The Arctic climate system is undergoing rapid change with rising air and sea surface temperatures, accompanied by declines in the Greenland Ice Sheet, Arctic glaciers, sea ice, permafrost and snow cover on land. Increases in global air temperatures and ice-sheet mass loss are driving sea level rise around the globe. As the Arctic thaws, maritime and commercial activities in the region are expanding, presenting new opportunities as well as societal and cultural challenges. Given the importance and urgency, “Navigating the New Arctic” has become a national priority of research (e.g., NSF’s 10 Big Ideas). According to the Global Climate Observing System (GCOS), satellite remote sensing systems play a key role in monitoring essential climate variables that describe the cryosphere and global oceans, as these regions are largely inaccessible, negating the use of traditional observation techniques. Indeed, advances in remote sensing continue to demonstrate promising potential. For example, NASA ICESat-2 observations have recently delivered unprecedented new details of sea-ice properties including detecting individual melt ponds from a space-based altimeter for the first-time. Transformative opportunities enabled by rich datasets from satellite sources are emerging across many geoscience domains including oceanography, cryospheric science and ecology and are further expanded with detailed in-situ measurements.
The unprecedented volume and variety of geospatial big data (GeoBD) has now reached far beyond the capacity of computing platforms accessible to most geoscientists. No convenient solution exists as current distributed GeoBD platforms are mainly designed for siloed tasks and lack advanced analytical capabilities to facilitate geoscience discoveries. Both the volume of GeoBD and the variety of remote sensing technologies makes it extremely tedious and time-consuming to identify coincident and complementary data that can provide critical insights across geoscience domains (e.g., sea-ice science, glaciology, oceanography). This asymmetry between data growth and data discovery capacity significantly limits the value of GeoBD.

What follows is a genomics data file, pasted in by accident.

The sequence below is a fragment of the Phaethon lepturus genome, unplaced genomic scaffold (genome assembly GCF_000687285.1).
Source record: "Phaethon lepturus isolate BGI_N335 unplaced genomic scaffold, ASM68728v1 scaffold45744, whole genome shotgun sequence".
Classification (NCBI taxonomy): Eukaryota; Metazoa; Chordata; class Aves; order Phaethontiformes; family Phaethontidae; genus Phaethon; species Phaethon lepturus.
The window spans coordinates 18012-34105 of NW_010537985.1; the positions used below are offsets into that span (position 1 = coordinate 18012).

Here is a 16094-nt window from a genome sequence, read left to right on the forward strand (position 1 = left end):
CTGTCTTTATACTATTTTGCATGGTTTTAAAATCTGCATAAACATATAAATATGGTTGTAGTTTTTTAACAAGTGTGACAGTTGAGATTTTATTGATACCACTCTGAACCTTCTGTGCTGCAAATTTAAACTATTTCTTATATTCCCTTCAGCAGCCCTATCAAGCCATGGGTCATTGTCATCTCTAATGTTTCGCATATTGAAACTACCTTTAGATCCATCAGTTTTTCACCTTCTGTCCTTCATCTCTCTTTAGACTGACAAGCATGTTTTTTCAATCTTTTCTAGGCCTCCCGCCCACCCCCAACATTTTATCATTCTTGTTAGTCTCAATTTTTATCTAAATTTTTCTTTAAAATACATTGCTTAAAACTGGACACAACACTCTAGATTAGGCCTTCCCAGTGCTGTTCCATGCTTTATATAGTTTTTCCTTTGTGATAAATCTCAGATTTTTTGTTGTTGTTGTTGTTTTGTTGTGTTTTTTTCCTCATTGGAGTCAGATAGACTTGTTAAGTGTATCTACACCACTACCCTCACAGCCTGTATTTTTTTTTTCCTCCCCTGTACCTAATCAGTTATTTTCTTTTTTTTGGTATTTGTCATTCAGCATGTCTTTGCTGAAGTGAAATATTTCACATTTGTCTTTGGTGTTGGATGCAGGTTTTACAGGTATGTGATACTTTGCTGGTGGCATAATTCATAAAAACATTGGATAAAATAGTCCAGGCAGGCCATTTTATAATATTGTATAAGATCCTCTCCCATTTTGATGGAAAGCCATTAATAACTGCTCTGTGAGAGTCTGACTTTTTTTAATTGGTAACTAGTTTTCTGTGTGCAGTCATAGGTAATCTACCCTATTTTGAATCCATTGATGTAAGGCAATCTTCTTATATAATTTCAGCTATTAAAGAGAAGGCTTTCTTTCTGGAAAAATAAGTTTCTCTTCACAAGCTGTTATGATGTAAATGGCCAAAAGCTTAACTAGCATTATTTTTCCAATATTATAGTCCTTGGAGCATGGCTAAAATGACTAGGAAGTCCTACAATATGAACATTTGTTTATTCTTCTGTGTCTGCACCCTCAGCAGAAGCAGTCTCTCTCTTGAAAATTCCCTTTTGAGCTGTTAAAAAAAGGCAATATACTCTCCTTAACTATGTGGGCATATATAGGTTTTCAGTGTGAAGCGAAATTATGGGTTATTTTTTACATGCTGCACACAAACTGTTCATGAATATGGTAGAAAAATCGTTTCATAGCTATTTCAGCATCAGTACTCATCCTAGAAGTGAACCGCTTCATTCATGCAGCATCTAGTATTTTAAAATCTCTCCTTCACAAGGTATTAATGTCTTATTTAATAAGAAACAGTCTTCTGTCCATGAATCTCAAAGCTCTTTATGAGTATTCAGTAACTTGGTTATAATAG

ICESpark seeks to address this emerging challenge in GeoBD, with a desire to improve understanding of changes underway in the Arctic region in particular, but with tools that will be applicable across all of the geosciences. It is a distributed platform that can combine local commodity computers into a powerful environment that is ideal for handling GeoBD. First, built on Apache Sedona, ICESpark develops data integration and filtering tools to harness a wide variety of GeoBD across geoscience domains including oceanography, cryospheric science and ecology. Second, ICESpark provides a scalable data discovery layer to efficiently identify coincident data across streams from heterogeneous sensing platforms under a variety of user-defined search conditions. Third, ICESpark offers advanced data analytics capabilities, including an AI-enabled geo-feature identification system and a geo-pattern mining package, to equip geoscientists with geophysical or statistical tools to examine complex relationships and patterns embedded in GeoBD. To enhance research infrastructure, ICESpark will provide a variety of pre-packaged front-ends including Jupyter notebooks as well as interoperation with EarthCube’s existing QGreenland project, improving system accessibility by broad disciplinary communities. ICESpark will be fully open-source following the EarthCube GeoCODES Dataset schema for long-term sustainability. The multidisciplinary team looks forward to designing and developing ICESpark to harness GeoBD and address some of today’s most challenging geoscience problems.
The project will be carried out by by researchers in computer science, cryospheric science, ecology and oceanography from:
- University of Maryland: Yiqun Xie (PI, UMD award), Sinead L. Farrell (Co-PI), George C. Hurtt (Co-PI), Jacob Wenegrat (Co-PI, AOSC), and Kyle A. Duncan (Faculty Associate, ESSIC)
- Washington State University: Jia Yu (PI, WSU award)